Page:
Sotheby’s Institute of Art | European Decorative Arts, 1600–1900

Posted in opportunities by Editor on March 26, 2015

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From Sotheby’s Institute of Art:

Summer Study in London | European Decorative Arts: From Baroque to Art Nouveau
Sotheby’s Institute of Art, London, 26 May — 19 June 2015

Sotheby’s Institute of Art’s Summer Study programme offers intensive short courses in areas of art business, art history and finance. The programme is designed for undergraduates, career changers, study abroad participants and those interested in art and cultural history. This summer the Institute is offering a four-week intensive and immersive European Decorative Art course.

Beginning in the seventeenth century with the rise of the Baroque and culminating in Art Nouveau at the end of the nineteenth, this varied and exciting course provides a comprehensive understanding of key stylistic developments in Western European design and the decorative arts. The course focuses on furniture, ceramics, glass and metalwork, explored within the context of architecture and interiors and the broader historical and cultural forces that have influenced the production and consumption of decorative art objects. It seeks also to provide students with a basic knowledge of materials and techniques.

A diverse programme of lectures is complemented by visits to leading museums, galleries and historic houses. Students will make a private visit to Sotheby’s Warehouse, to see art objects consigned for sale and learn about the auction process, and will also have the opportunity to visit the Olympia International Art and Antiques Fair. The teaching approach is object-based and enables students to gain confidence in analyzing and identifying a wide range of art objects. Students are taught by a range of in-house tutors and visiting experts from the art world; the course is led by Jane Gardiner and Helena Pickup.  For a single course, the fee is £2,650.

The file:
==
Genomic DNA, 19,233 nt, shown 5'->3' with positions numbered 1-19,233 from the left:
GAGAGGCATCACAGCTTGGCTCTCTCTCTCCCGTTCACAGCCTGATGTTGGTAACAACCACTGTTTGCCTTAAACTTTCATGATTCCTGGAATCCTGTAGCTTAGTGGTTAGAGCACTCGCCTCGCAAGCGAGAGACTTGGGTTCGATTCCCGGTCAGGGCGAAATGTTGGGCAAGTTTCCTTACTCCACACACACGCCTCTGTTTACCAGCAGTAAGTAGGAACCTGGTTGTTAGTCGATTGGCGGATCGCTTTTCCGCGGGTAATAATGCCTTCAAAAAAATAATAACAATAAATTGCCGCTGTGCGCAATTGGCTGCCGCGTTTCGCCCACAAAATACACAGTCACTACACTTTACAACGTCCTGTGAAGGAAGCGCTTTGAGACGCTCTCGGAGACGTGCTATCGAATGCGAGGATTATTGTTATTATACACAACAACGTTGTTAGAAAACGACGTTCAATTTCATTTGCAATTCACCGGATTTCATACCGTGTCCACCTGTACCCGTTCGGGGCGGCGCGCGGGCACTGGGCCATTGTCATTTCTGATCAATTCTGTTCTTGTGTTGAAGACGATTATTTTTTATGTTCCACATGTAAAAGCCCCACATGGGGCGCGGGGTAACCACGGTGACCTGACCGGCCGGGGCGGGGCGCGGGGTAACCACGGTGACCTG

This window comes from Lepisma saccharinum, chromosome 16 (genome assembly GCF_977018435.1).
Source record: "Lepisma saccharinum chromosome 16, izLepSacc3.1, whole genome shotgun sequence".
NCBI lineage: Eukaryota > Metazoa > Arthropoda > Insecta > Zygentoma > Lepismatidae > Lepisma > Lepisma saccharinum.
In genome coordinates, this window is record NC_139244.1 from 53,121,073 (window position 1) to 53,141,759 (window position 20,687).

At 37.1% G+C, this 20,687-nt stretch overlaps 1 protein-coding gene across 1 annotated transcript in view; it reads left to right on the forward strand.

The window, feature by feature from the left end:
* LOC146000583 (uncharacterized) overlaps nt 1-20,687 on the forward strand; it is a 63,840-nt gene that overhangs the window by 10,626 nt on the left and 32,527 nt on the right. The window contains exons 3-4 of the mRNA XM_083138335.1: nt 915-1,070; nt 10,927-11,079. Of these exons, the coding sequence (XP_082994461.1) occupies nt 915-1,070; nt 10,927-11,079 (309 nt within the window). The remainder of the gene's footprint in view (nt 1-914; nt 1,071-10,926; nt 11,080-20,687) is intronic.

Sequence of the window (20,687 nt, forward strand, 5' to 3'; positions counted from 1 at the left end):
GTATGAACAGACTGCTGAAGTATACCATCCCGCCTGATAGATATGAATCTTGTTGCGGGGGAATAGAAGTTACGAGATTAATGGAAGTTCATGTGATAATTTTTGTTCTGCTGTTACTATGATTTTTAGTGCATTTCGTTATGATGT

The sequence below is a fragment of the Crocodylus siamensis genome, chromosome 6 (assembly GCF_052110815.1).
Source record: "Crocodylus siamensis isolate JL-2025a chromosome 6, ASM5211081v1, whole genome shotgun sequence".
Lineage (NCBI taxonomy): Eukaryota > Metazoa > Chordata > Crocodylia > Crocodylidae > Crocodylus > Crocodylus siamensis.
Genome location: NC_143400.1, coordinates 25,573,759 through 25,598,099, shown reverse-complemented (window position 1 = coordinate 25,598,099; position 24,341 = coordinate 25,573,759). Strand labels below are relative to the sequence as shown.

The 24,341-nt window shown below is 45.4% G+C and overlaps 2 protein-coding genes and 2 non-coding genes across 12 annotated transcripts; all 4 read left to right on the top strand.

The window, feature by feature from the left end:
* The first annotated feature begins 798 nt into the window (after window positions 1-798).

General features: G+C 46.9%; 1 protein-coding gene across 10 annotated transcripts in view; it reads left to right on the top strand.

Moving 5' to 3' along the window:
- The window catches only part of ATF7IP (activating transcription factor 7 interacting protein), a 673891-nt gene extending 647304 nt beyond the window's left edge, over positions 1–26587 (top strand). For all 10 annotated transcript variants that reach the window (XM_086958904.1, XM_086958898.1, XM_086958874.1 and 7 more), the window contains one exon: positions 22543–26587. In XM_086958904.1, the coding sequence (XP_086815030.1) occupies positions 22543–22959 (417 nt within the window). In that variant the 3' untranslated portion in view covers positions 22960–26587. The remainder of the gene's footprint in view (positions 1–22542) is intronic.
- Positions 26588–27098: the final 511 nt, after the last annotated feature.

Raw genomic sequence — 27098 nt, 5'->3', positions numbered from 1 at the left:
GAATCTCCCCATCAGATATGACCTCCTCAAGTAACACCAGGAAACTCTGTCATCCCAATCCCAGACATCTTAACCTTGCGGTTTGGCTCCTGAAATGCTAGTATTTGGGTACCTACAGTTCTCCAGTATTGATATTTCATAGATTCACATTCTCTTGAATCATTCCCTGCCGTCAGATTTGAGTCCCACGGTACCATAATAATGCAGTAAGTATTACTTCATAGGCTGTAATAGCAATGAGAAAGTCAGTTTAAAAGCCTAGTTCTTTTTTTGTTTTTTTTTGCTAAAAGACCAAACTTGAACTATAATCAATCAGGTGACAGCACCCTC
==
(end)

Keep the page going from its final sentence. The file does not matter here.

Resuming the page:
Suggested Reading

Gere, C. and M. Whiteway. Nineteenth-Century Design from Pugin to Mackintosh. 1993.
Riley, N. (ed.). The Elements of Design. 2003.
Snodin, M. and J. Styles (eds.). Design and the Decorative Arts: Georgian Britain, 1714–1837. 2004.
Thornton, Peter. Seventeenth-Century Interior Decoration in England, France and Holland. 1981.

Display | The Curious Neoclassical Vision of Ennemond-Alexandre Petitot

Posted in exhibitions by Editor on March 25, 2015

Now on at the V&A:

The Curious Neoclassical Vision of Ennemond-Alexandre Petitot
Victoria and Albert Museum, London, 25 March — 6 December 2015

Curated by Sarah Grant

Ennemond-Alexandre Petitot, Suite de Vases (1 of 30 designs), etching by Benigno Bossi, 1770s (London: V&A)

Ennemond-Alexandre Petitot, Suite de Vases (1 of 30 designs), etching by Benigno Bossi, 1770s (London: V&A)

This display showcases 24 prints and drawings by French-born architect and designer, Ennemond-Alexandre Petitot (1727–1801) who was responsible for some of the most captivating and eccentric neoclassical ornamental designs ever produced.

Petitot received a classical training in Lyons, Paris and Rome and won the prestigious post of court architect to the Duke of Parma in 1753. He executed a diverse range of commissions for the ducal palace and other important interiors, bringing a distinctly French aesthetic to the architecture and gardens of Parma. In two famous suites of ornament prints published in the 1770s Petitot gave full reign to his imagination and ensured his legacy as one of the most original exponents of Neoclassicism. These prints and a number of Petitot’s drawings and works by other influential architects and designers form the focus of this display.